The scene with Kassandra (Rosalba Torres Guerrero) is played almost as a direct hommage to Pina Bausch’s The Rite of Spring. Indeed, the combination of the soil-covered stage, her the tattered dress, and the very specific dance moves – here accompanied by rhythmic panting, drums, percussion and jerky cello figures – does seem deliberately evocative. Elsewhere the style is more Forced Entertainment, the cardboard masks, the “own-clothes” school of modern dress, the direct audience address, the sometimes lack of being “in character”.

Beier also makes use of a kind of choric sing-speaking, which is gorgeous, haunting, powerful, and unlike anything I’ve ever seen/heard before – although there are echoes of it in the only other Karin Beier production I’ve seen – her production of the three Jelinek pieces Das Werk/ Im Bus/ Ein Sturz. At another point there is a staggering coup – at the point where Andromache’s baby is taken 50 or so members of a German/Korean choir stand silently at the back of the auditorium and deliver a vast choric chant (in Korean, I think). It is incredibly powerful. Apparently there’s something similar in Michael Thalheimer’s Orestia at Deutsches Theater, but I’ve not seen that, so this was also something of a revelation.

The way the whole thing unfolds is an absolutely joy to watch. It’s intelligent, satisfyingly arty and, I think, still moving – although my mental jury is still under-informed as to whether this production was *meant* to be more Brechtian; so we don’t get sucked into “feeling” for the characters; or a bit more post- something than that. (I think there’s an interesting division between understanding national theatrical intentions, and how we watch theatre still it according to our own national traditions – highlighted, perhaps unintentionally, in this excellent, exciting blog about Berlin theatre by the Never Properly Born theatre company) There’s an essay by Lehmann on tragedy in the programme. But there are also essays by Habermas and Arendt, and a report by the US State Department on people trafficking. It’s a seriously intelligent programme. Annoyingly it is all written in German, but I can’t have everything.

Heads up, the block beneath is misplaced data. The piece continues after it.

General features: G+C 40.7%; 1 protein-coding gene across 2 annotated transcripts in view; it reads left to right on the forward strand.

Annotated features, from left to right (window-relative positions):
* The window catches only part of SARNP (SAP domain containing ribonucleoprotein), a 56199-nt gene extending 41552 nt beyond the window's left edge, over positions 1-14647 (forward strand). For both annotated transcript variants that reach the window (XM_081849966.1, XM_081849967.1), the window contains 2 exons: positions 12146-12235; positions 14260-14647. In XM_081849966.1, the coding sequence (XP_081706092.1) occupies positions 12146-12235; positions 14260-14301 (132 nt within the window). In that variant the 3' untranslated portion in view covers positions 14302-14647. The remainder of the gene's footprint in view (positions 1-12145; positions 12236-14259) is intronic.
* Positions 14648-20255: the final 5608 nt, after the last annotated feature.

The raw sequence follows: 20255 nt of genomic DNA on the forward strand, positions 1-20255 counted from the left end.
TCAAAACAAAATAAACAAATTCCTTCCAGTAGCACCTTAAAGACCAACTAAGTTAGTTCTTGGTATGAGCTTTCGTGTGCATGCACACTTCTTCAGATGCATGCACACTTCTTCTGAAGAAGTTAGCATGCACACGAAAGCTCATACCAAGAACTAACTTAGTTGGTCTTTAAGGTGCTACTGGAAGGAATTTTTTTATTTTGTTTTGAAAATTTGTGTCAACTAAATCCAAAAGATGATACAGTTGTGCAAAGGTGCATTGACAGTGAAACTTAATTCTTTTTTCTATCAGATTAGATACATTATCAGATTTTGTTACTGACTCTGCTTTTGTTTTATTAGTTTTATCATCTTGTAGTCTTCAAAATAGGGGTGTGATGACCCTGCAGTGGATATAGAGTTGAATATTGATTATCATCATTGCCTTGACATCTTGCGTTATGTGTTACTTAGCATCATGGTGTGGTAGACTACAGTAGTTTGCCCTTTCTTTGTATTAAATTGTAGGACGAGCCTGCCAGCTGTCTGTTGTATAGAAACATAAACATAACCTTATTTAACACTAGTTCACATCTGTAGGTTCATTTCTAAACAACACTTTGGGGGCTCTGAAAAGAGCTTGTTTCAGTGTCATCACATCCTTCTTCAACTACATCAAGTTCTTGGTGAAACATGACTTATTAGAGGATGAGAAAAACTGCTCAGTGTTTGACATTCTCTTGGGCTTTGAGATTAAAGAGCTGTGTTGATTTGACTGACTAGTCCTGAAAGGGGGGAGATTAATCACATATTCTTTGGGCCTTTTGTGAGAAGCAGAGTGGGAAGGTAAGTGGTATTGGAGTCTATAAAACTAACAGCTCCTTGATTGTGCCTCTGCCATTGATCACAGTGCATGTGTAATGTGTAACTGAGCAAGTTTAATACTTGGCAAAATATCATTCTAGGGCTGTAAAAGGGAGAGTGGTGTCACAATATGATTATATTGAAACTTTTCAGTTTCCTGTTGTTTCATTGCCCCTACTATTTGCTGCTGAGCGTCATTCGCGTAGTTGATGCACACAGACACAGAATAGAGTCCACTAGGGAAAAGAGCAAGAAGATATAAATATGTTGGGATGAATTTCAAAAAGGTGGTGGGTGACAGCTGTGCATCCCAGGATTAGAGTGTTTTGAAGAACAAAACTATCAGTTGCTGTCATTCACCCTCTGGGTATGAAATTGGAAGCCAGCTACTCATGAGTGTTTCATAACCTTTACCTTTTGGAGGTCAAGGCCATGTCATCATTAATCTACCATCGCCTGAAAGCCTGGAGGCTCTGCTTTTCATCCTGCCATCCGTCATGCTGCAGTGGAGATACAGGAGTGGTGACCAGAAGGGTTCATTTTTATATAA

There is a simple, brilliant fluidity to the work. And an constant inventiveness. Essentially, no two bits of the play are presented in the same style, but, thanks perhaps to the coherence of the design, and of the overall dramaturgy, it never feels contradictory, or as if the flow of the thing has been “broken”. There is never a false move. Or perhaps, once, where the actress playing Andromache, Lina Beckmann, does proper full-on emotional acting, with real tears, when her baby is taken. (The baby is played by a shirt tied around one of the sacks. It’s strangely, compellingly convincing.) But, in amidst all the intelligence and commentary, the moments of genuine emotion also worked well – doubtless better still if one knew *exactly* what they were saying, rather having than a reasonable idea.

The German reviews of the show – especially local ones – spend much of their wordcount noting that this show also effectively marks the end of Karin Beier’s time as Artistic Director of Schauspiel Köln; she moves to Deutsches Schauspielhaus Hamburg for the ‘13/‘14 season. Obviously – apart from the Theatertreffen selection – this is a party to which I arrived too late to comment, but what is notably observable here is a really strong sense of a “feminist” aesthetic or sensibility. It’s not just that there are far more women than men on the stage, or that a notably high proportion of the creative team are women – although that doesn’t hurt – it’s something more intrinsic than that. Perhaps it’s just knowing this was directed by a woman, but it feels more thoroughgoing; as if this production really couldn’t have been created by a man. Like it’s viewpoint was somehow different. This is something I would also like to explore further.

For now, here's the trailer.

And a couple more production shots:

All photos © Klaus Lefebvre